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rsync and Access Control Lists

At last meeting of Security Treff Graz I brought up the question whether rsync is capable of handling extended ACLs (the Access Control Lists you handle with setfacl and getfacl on your Linux system). That’s very important for me when backing up running systems because I’m using ACLs on some systems but only a few programs (like star) are aware of the ACLs. So I took a closer look at it and the answer whether rsync supports extended ACLs is: "depends".

Out of the box rsync does not handle extended ACLs. But: there is a patch available (patches/acls.diff in upstream-sources) which provides support for ACLs via option ‘-A’. The best news: Debian uses the patch by default now starting with rsync 2.6.9-1 so we have ACL support within rsync on upcoming Debian/etch as well. This is very important because the nonstandard option only works if the remote rsync also supports it.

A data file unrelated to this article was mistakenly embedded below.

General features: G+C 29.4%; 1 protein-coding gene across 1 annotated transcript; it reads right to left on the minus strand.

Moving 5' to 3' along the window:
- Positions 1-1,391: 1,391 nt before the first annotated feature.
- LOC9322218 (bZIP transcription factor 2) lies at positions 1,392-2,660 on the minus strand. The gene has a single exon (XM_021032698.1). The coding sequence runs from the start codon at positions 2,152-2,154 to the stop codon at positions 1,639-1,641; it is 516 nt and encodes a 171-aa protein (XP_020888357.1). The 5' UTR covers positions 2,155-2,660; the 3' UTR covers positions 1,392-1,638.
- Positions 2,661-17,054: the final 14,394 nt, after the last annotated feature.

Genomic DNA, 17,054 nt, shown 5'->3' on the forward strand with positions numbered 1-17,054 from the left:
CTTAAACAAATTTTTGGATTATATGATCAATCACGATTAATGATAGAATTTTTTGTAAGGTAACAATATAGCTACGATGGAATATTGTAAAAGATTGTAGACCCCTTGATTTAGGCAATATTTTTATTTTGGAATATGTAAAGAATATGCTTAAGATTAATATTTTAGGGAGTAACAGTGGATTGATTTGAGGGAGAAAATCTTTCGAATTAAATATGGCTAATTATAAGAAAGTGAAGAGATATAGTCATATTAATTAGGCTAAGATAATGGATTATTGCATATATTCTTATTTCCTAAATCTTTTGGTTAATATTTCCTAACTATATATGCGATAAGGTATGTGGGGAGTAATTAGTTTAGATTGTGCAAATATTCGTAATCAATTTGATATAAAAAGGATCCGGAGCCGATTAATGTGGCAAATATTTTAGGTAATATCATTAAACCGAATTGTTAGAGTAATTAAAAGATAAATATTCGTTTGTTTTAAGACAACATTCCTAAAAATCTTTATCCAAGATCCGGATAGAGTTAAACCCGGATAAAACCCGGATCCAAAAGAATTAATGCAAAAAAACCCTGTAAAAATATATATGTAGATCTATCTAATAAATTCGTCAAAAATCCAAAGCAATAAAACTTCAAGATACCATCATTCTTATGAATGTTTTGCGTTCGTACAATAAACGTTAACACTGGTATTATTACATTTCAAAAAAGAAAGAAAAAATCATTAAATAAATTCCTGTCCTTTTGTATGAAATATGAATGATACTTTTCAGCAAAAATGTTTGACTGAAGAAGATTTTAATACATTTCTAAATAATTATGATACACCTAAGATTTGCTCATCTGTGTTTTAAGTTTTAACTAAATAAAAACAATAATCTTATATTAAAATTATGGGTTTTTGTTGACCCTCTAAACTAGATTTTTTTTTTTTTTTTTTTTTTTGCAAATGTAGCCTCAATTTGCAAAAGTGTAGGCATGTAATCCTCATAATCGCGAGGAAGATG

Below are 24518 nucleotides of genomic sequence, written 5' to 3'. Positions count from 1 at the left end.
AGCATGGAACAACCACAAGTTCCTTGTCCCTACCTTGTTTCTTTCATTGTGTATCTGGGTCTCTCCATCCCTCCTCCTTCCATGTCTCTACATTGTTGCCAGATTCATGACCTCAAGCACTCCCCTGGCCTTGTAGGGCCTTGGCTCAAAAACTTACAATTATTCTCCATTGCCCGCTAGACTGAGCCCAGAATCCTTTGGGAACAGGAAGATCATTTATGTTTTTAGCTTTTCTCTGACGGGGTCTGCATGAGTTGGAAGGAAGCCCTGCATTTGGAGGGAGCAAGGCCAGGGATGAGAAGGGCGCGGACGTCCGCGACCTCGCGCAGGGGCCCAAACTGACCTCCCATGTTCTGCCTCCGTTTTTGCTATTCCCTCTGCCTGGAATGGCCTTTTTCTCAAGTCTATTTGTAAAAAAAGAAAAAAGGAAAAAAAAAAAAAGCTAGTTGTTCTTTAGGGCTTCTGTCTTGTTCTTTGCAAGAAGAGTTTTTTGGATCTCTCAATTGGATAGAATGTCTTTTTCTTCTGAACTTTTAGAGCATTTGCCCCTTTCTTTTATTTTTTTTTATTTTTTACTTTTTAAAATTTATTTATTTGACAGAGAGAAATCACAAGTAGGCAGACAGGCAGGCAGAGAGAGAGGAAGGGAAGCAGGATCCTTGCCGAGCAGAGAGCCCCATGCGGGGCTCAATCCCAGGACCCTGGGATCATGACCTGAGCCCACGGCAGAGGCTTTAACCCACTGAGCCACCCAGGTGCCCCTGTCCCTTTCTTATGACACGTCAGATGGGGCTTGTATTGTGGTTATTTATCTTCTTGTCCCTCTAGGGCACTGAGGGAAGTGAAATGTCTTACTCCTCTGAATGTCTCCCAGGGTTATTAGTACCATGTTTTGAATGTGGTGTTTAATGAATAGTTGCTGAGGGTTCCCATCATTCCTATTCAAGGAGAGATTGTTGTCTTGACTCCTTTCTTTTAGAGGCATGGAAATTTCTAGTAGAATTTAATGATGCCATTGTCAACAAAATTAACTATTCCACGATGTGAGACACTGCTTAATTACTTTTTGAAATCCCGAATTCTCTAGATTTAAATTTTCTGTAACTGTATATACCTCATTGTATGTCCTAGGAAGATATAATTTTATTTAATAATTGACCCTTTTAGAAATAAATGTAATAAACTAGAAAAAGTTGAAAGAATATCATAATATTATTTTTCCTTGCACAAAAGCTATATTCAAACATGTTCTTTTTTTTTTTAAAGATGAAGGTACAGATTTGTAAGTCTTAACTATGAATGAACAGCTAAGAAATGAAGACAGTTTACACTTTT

2 Responses to “rsync and Access Control Lists”

  1. Bernd Haug Says:

    ITYM posix ACLs. The “extended” thingie is the attributes…stuff like append-only flags etc. They get confused a lot on Linux because the ACLs are a posix standard (duh) while the extended attributes are a (really useful) Linux specialty, although some of them are available by other names/interfaces on other OSs, e.g. the BSD flags on FreeBSD.

  2. mika Says:

    “ACLs equivalent with the file mode permission bits are called minimal ACLs. They have three ACL entries. ACLs with more than the three entries are called extended ACLs. Extended ACLs also contain a mask entry and may contain any number of named user and named group entries. […] Because other kernel and user space extensions in addition to ACLs benefit from being able to associate pieces of information with files, Linux and most other UNIX-like operating systems implement a more general mechanism called Extended Attributes (EAs). On these systems, ACLs are implemented as EAs.” —